Accounting News Roundup: PwC’s New Envelope Safeguards and Changes to State Tax Rates | 01.23.18

Accounting firm adds 6 new rules to prevent Oscars envelope gaffe [AP]
The Academy Award nominations were announced this morning, but PwC’s Tim Ryan had a little reveal of his own, sharing the new rules the firm put in place to avoid a SALY #EnvelopeGate. Naturally, the new rules center around “envelope rituals” that should prevent a simple human error which, the Academy CEO gently reminds everyone, can have MASSIVE consequences:

Film academy chief Dawn Hudson said that after reviewing the relationship between the two organizations, and given that the voting and secrecy around the Academy Awards were never compromised, the academy chalked up the envelope mistake to simple human error.

“Still, it was a big human error, and it was a very public human error,” Hudson said.

Ultimately, academy officials and board members decided not to “throw out 83 years of flawless partnership over this, while huge, one human error,” she said

Try to work “while huge” into your interactions today.

Researchers find quarterly reporting leads to corporate myopia [AT]
Rahul Vashishtha and Mohan Venkatachalam of Duke University and Arthur G. Kraft of the Cass Business School of City University London found that “when new regulatory mandates forced companies to increase the frequency of their financial reporting, they reduced their annual capital investments by around 1.5 to 1.9 percent of their total assets.”

Changes to 2018 Rates for Corporations and Pass-Through Entities [BNA]
At least a dozen states (and counting) have made changes to their corporate income, franchise, and other business taxes in the wake of the Tax Cuts and Jobs Act.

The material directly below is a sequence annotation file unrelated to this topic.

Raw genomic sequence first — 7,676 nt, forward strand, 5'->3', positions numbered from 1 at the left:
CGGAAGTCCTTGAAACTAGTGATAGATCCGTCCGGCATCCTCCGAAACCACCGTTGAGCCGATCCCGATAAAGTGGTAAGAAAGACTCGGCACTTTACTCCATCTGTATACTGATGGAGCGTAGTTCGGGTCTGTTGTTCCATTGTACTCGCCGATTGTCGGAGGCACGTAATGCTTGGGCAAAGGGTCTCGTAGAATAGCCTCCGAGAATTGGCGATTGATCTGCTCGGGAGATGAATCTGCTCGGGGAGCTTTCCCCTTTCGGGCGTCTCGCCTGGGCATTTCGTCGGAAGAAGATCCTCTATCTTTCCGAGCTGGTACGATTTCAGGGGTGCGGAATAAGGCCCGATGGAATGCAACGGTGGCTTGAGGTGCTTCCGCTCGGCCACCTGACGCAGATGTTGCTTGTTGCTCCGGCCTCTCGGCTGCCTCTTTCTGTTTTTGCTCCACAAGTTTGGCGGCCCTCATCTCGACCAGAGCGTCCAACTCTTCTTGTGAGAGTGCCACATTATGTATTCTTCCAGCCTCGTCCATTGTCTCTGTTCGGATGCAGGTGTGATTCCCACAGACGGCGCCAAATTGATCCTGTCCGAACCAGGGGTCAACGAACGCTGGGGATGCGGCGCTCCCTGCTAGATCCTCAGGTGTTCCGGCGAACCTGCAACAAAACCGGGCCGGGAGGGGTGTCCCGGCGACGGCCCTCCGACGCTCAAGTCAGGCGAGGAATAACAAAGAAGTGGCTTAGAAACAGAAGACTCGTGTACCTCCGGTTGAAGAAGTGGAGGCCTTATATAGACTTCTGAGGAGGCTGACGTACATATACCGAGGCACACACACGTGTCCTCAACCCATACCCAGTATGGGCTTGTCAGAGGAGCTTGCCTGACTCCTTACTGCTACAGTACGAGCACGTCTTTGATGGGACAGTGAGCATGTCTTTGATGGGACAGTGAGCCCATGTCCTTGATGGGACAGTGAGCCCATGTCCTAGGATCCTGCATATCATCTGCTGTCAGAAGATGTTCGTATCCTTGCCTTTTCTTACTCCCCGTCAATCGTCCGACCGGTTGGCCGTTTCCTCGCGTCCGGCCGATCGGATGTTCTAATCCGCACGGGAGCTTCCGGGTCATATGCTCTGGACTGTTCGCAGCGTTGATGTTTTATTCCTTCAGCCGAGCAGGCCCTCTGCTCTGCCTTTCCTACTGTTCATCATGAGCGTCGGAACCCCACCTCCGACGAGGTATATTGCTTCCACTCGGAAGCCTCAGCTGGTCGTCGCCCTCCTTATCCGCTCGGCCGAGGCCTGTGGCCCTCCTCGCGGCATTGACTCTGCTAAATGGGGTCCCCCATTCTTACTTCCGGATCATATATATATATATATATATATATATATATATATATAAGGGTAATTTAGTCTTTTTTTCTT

Ex-accountant repays restaurant group $81,000 after embezzlement plea [MLive]
File to Accountants Behaving Badly: I can help you with that. Jane Clark of Portage, Mich. pleaded guilty to stealing between $50k and $100k from her employer, EMA Enterprises, a restaurant group. The funny thing is, prosecutors weren’t exactly sure at first: “Kenneth Barnard, Kalamazoo County assistant prosecutor, said the actual amount of the embezzlement was less than $100,000, and said that some items were double counted when Clark was first charged. Barnard said he, EMA Enterprises owners and Clark’s defense attorney, Gary Mouw, went through the documentation, which showed the amount embezzled was legitimately under $100,000.”

Previously, on Going Concern…

I wrote a couple of posts about the indictment and civil charges (well, mostly the indictment) against six accountants, including five former KPMG employees. The first one is the “what you need to know” version; the second effort has all the gory details.

From the archives: Use Excel to Keep an Eye on Your BMI This Busy Season

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